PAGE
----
There has been plenty of speculation about the extent to which Duchâtelet interferes with team selection, and extensive rumours about Powell and other coaches receiving regular emails from the club’s owner. Asked by talkSPORT’s Andy Goldstein whether Duchâtelet had ever told him to pick players or to pick a formation, Powell replied unequivocally: “Yes.”
Goldstein pressed further: “He told you to pick a certain player?” Powell replied: “Oh yeah.”
This pressure on Powell and co, along with the existence of the emails, has been regularly denied by Meire at fan events. In November 2015, she said: “It is a bit out of reality the Chris Powell quote… the manager picks the players. I can assure you that [it] is not the case that the owners or anyone else interferes.”
Yet now the truth of the emails – instigated by Driesen, who reputedly sits in his underwear all night watching videos of games, and then files his reports to Duchâtelet in the morning – has been independently confirmed for the first time.
“After a defeat, the coaches would often find an email in their inbox, full of comments and recommendations for what they should do in the future,” said the recent article. “The email was signed by Duchâtelet and cc’d to Meire and Driesen.”
Riga replaced the sacked Powell in March 2014 and steered Charlton away from relegation despite playing no more of the January arrivals than Powell had. But it was Bob Peeters who was subsequently entrusted with the long-term future of the Addicks.
That summer’s high-profile capture of striker Igor Vetokele, who had previously played under the new head coach at Cercle Brugge, suggested that the influence of Driesen might have waned after the failure of Thuram, Négo, Koç and more. But while more discretion seems to have been given to Peeters as he made eight summer signings, including Jóhann Berg Guðmundsson, Driesen and Duchâtelet resisted his wishes to strengthen the squad further.
And although Charlton lost just one of their opening six fixtures, supporters were not alone in recognising that the squad looked weak in the event of injuries or suspensions. As the end of the August transfer window approached, Peeters said: “If you look long term you need more bodies because after the international break we have a lot of games. At this moment everybody is fit and well but if you’re going to be struggling with suspensions and people who aren’t fit then we’re going to need a lot of bodies.”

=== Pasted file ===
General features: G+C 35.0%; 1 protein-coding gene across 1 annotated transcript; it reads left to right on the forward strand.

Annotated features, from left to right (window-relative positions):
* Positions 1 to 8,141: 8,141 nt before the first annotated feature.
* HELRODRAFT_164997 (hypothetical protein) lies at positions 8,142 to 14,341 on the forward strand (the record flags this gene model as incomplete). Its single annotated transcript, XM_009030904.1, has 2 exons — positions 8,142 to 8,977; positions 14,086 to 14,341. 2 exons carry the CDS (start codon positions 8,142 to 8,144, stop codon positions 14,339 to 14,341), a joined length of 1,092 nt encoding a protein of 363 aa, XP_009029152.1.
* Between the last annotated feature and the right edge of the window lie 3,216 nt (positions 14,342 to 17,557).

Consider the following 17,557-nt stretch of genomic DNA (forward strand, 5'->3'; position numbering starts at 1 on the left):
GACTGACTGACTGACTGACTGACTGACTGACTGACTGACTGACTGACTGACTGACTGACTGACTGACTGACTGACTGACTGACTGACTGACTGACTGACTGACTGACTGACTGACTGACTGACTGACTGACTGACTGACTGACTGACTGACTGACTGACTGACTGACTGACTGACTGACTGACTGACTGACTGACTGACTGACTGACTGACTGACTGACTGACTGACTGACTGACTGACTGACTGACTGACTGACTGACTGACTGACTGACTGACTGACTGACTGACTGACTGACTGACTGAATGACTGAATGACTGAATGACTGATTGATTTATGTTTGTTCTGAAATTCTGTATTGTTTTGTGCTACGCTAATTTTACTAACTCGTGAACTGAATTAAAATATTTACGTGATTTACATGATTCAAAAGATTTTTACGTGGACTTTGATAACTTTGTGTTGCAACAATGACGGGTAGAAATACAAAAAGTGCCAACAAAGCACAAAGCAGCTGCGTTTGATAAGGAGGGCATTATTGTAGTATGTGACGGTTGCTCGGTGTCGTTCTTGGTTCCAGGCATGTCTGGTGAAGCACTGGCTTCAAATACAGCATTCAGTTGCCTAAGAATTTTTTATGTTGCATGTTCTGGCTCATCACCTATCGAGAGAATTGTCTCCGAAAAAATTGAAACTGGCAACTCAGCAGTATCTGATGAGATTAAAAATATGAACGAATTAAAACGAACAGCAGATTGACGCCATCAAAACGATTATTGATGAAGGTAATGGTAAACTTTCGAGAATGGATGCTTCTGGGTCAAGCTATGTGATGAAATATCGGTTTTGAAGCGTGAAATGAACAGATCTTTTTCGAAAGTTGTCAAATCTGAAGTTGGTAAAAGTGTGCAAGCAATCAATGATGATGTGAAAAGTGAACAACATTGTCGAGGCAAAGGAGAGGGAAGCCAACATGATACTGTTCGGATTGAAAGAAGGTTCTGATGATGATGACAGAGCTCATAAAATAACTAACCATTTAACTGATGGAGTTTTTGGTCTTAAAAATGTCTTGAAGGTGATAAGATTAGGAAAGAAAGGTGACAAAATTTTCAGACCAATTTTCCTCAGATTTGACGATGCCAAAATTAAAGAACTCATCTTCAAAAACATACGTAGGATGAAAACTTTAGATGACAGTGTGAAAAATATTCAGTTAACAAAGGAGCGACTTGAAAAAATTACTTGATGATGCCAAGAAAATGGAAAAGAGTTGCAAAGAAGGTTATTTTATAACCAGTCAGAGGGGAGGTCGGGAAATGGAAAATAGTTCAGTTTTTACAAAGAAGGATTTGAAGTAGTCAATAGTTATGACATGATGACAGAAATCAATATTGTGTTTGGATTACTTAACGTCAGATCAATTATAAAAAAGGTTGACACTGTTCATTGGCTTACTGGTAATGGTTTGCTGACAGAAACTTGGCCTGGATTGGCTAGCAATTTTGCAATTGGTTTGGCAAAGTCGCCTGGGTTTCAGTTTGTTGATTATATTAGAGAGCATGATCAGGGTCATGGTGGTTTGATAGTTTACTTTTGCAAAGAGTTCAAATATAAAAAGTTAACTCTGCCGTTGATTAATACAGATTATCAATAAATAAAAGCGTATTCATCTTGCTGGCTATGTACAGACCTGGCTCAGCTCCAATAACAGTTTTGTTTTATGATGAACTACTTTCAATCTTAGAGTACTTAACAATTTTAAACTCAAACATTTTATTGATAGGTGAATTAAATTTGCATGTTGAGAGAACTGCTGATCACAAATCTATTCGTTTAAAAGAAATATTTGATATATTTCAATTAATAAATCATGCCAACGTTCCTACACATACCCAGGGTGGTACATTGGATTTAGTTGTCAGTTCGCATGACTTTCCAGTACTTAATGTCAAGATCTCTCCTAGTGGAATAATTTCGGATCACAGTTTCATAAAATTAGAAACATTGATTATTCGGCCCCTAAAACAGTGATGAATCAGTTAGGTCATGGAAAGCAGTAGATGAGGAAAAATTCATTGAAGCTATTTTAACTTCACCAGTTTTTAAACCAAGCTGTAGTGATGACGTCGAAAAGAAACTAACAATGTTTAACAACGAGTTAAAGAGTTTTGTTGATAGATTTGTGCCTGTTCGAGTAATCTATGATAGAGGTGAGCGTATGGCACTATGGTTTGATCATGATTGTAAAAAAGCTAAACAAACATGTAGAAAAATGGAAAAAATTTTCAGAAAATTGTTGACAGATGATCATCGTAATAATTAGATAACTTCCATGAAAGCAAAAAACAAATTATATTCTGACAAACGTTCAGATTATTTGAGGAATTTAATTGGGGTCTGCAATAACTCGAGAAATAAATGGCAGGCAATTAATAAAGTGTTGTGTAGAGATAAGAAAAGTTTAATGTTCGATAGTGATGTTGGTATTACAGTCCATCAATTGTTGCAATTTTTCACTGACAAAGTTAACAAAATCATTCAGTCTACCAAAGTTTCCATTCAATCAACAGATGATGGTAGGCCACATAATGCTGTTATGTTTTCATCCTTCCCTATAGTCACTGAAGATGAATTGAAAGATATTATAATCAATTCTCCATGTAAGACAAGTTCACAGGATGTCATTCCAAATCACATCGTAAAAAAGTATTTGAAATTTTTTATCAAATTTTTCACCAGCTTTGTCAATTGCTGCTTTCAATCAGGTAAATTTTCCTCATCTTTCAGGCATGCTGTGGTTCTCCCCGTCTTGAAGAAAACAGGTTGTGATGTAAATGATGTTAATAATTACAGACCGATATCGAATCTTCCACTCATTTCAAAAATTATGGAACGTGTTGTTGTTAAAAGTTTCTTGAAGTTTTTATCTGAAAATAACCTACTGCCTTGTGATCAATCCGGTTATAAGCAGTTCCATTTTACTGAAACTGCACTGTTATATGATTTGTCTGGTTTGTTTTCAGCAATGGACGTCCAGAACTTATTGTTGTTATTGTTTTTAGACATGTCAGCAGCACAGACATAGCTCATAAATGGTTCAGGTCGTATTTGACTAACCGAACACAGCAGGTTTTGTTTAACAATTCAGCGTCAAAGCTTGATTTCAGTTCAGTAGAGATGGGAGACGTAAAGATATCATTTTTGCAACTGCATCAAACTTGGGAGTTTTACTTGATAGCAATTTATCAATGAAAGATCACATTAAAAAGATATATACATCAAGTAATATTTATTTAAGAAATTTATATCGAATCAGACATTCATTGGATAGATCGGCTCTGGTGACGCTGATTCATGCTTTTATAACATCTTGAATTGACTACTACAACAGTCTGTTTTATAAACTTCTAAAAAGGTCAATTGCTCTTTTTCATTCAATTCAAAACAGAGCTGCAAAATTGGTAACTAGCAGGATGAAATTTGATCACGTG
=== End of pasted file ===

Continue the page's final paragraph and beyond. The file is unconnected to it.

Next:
His appeals fell on the deaf ears of Driesen and Duchâtelet, however, and Peeters and Meire were left to hint that the owner would invest further if the club was still challenging for promotion in January. Ultimately, Peeters was sacked in that month after a run of nine games without a win.
Next to enter the Valley hotseat was Israeli Guy Luzon, who would last just ten months. Thanks to a series of interviews he gave following his dismissal, we already know many of his views. In March 2016, just one month after Duchâtelet had claimed that “the manager plays a crucial role” in player recruitment, Luzon told the News Shopper that it was “the network scout”, Driesen, who ultimately made the decisions.
“I was not the one who chose how to do the recruitment – the last say was from the network scout, not from me,” said Guy, repeating previous coaches’ assertions that
it was Driesen who had the power to give signings the green light, or stop them in their tracks.
“The transfers were done through the scout in Belgium. I would give him my opinion on a certain player but the last say was from the network scout.”
Even Karel Fraeye told people during his time at the club that he didn’t agree with how some of Charlton’s scouting and recruitment was carried out. Given this was the same head coach who was planning not to bother to scout cup opponents Colchester United and rely instead on former U’s loanee Callum Harriott until senior players intervened, at least one under-qualified and inexperienced member of Charlton’s staff could recognise another when he saw him.
Throughout this period Driesen was regularly spotted in the “manager’s office” at The Valley after home games, the most restricted area in the stadium on matchdays.
Over the summer, it’s been clear that there has been a greater focus on recruiting British players. This was coupled with the appointment of Russell Slade as manager, instead of the latest head coach from the network production line. This, along with the rejection of offers for Ademola Lookman and Morgan Fox at the end of the August transfer window, has been hailed by some supporters as definitive proof that the regime has changed.
But if that was the case, why have there been reports, confirmed by multiple sources, of blazing rows between Slade and Meire over the club’s recruitment strategy?
Why, with the club’s relegation obvious from March (if we’re being kind) onwards, and with several more months to prepare for the current season than any of our rivals, do Charlton still have such an unbalanced squad, lacking strength in depth?
Part of the reason has been an internal battle raging between the newly appointed manager and the network scout, which is best illustrated by the signing of Andrew Crofts.
We can reveal that a key part of the arguments between Meire and Slade about Crofts stemmed from the fact that Driesen insisted that the midfielder, who has spent the last six seasons playing at a higher level than Charlton’s current League One status, simply wasn’t good enough.
Instead, Driesen spent the summer recommending a series of unimpressive foreign players, who have been resisted by Slade to the extent that he has declared he’s not interested in any of Driesen’s views.
The episode leaves many questions. Why did Slade have to expend so much time and energy to make what should have been a relatively standard signing of a 32-year-old free agent? And how many more players slipped by as a consequence?
Recently, there has been a persistent narrative emanating from the club that the regime has “learned from its mistakes”. Ignoring how many times Meire and Duchâtelet have already said this during their spell at the helm in one of the worst periods in the club’s history, the continuing secretive involvement of Driesen in such a key role proves exactly the opposite.
As Slade found out last month, signings of the ilk of Christophe Lepoint are still being suggested by someone the regime refuses to acknowledge publicly even exists, never mind admit he plays an active and influential role at the club.
While the Driesen deception continues, how can fans trust the club? Just as in The Jungle Book, Mowgli must be brought into the light.